The best preparation for any rigorous struggle is to simulate it in a controlled environment as closely as possible. I share three tips to be ready when the time comes.
by the Editor Dave McKenna
During my stint in the US Army I learned the good lesson to “Train the Way You Fight”. The idea is that when the moment of maximum demand arrives, your response must be instant, certain, and effective. The only way to achieve that is to train your responses so they are instinctive.
This mentality can be applied to any area of life. The point is do not wing it. Do not leave your performance up to chance and a false confidence in your resourcefulness. The chances are that in the dire moment, every faculty and gift you possess will abandon you and your instincts will take over. So train those instincts to the performance you hope for.
Here are three steps you can use to Train-the-way-You-Fight.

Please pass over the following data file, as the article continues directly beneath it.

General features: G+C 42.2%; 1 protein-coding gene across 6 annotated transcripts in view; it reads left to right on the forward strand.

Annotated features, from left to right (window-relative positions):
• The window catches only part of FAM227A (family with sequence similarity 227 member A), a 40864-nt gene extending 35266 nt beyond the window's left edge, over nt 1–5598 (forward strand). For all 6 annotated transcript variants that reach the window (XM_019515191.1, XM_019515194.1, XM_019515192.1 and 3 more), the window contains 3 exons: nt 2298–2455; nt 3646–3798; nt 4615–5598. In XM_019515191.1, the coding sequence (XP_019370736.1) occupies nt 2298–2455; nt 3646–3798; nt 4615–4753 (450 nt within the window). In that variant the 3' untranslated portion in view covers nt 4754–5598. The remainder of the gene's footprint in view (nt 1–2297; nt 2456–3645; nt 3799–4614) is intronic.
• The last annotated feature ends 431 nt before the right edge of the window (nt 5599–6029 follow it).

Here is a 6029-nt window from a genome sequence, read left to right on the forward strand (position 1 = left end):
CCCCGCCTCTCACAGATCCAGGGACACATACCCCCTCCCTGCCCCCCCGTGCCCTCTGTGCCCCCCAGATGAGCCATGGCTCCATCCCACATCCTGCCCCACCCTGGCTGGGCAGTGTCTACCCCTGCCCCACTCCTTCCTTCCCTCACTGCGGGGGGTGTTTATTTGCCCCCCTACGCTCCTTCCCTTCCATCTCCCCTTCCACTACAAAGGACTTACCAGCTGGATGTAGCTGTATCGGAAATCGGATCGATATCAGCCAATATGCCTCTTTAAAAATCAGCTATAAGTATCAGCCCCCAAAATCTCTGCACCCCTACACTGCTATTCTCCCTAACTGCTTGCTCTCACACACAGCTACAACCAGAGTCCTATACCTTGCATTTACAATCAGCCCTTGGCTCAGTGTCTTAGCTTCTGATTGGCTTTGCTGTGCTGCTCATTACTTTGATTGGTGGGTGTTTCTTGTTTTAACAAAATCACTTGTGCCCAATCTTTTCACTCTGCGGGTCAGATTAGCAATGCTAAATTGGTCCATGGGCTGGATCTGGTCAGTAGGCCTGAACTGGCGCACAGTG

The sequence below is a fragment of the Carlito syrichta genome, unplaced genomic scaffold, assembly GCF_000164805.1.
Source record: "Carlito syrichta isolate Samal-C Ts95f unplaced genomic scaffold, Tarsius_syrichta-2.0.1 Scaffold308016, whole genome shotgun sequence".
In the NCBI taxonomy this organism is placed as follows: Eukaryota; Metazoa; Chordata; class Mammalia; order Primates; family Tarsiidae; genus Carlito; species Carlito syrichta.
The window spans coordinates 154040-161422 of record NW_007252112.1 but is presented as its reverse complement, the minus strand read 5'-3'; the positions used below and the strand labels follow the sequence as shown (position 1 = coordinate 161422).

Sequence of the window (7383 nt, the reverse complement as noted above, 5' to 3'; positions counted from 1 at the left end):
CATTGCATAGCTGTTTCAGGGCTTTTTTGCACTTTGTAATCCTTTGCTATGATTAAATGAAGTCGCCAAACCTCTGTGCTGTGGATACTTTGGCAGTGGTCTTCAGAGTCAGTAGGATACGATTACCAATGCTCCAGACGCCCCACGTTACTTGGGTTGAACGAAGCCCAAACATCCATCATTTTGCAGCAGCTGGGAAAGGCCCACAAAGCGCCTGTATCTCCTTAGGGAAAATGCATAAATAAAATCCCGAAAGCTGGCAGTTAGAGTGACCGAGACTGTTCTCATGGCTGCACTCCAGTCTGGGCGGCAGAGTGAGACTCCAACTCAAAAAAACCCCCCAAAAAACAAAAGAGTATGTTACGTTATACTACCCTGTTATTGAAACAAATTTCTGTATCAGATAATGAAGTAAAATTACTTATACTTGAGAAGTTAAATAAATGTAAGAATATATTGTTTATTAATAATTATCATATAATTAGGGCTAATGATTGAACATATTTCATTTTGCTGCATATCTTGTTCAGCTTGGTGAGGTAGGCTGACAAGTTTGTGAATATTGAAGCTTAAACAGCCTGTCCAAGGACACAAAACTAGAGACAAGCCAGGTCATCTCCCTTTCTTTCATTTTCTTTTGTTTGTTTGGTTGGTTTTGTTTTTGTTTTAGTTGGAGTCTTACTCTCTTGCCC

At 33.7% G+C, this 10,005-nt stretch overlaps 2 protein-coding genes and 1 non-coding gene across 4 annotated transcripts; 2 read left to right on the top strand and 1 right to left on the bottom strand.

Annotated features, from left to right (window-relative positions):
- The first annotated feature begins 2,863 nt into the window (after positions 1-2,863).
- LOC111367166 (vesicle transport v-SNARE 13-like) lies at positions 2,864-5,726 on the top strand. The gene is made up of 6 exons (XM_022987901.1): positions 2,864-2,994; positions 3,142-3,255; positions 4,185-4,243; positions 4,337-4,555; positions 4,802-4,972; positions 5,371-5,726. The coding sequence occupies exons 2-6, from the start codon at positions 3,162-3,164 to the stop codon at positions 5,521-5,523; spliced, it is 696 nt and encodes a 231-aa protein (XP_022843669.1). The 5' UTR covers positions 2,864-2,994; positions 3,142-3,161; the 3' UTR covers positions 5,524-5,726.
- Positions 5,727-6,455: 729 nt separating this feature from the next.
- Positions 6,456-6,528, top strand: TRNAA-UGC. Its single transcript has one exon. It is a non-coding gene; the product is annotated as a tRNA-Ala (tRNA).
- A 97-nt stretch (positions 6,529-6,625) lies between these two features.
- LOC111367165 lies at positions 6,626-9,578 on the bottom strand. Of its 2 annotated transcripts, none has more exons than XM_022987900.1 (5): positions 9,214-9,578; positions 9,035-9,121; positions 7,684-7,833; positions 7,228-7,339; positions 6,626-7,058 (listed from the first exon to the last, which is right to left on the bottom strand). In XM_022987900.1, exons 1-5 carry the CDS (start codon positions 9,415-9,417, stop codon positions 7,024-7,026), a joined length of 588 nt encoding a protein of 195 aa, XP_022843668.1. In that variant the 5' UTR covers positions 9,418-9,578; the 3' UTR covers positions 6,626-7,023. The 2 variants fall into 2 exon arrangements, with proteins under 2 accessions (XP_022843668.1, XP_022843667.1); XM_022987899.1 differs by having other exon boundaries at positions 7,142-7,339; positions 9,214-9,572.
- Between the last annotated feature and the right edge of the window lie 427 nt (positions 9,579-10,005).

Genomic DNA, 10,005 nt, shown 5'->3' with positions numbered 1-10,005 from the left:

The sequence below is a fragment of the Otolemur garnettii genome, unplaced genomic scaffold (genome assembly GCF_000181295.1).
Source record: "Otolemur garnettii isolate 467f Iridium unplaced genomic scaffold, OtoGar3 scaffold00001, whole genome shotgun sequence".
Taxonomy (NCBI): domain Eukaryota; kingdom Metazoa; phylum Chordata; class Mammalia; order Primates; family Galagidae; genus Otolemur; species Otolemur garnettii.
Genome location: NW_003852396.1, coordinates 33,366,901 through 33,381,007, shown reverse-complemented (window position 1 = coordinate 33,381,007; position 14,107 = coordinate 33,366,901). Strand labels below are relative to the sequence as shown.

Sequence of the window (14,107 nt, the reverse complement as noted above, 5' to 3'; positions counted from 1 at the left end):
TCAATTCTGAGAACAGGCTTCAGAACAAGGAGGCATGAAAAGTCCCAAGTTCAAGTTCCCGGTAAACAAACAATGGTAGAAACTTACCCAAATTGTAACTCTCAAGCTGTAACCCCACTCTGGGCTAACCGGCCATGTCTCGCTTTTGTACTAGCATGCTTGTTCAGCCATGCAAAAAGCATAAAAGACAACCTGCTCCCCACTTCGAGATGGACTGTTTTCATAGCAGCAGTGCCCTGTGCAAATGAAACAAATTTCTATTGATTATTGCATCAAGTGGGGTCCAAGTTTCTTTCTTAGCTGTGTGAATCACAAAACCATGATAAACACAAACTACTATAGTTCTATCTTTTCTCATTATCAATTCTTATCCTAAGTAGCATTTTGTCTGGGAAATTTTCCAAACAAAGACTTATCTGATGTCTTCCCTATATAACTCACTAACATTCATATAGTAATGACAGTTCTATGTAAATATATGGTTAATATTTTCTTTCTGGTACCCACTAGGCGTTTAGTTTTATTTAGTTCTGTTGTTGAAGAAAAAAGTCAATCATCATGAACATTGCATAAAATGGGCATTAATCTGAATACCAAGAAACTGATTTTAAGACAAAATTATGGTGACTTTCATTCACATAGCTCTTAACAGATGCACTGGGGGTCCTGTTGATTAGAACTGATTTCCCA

First step is to anticipate the challenge. You have to have a clear understanding of the possible circumstances you will face in order to prepare. Here’s a good exercise to help gain some clarity on what that might be. There are going to be two types of scenarios to consider; those common and recurring demands, and then then more exceptional and unpredictable challenges. Write down every serious problem you’ve faced in the past six months on a sticky note. Then organize these sticky notes into groups by some theme that strikes you. Name the themes, and create a list of a few common aspects of each theme.
The next step is to state your Training Objectives. Refer to your themes and lists of common aspects for each. For each bullet in the list state the common aspect as in the form of positive outcome. For example, let’s say one of the themes you list is System Performance, and your common aspects are 1) slowdown during peak load, 2) big reports time out, 3) system locks up. You might translate these into training objectives like A) Create artificial load…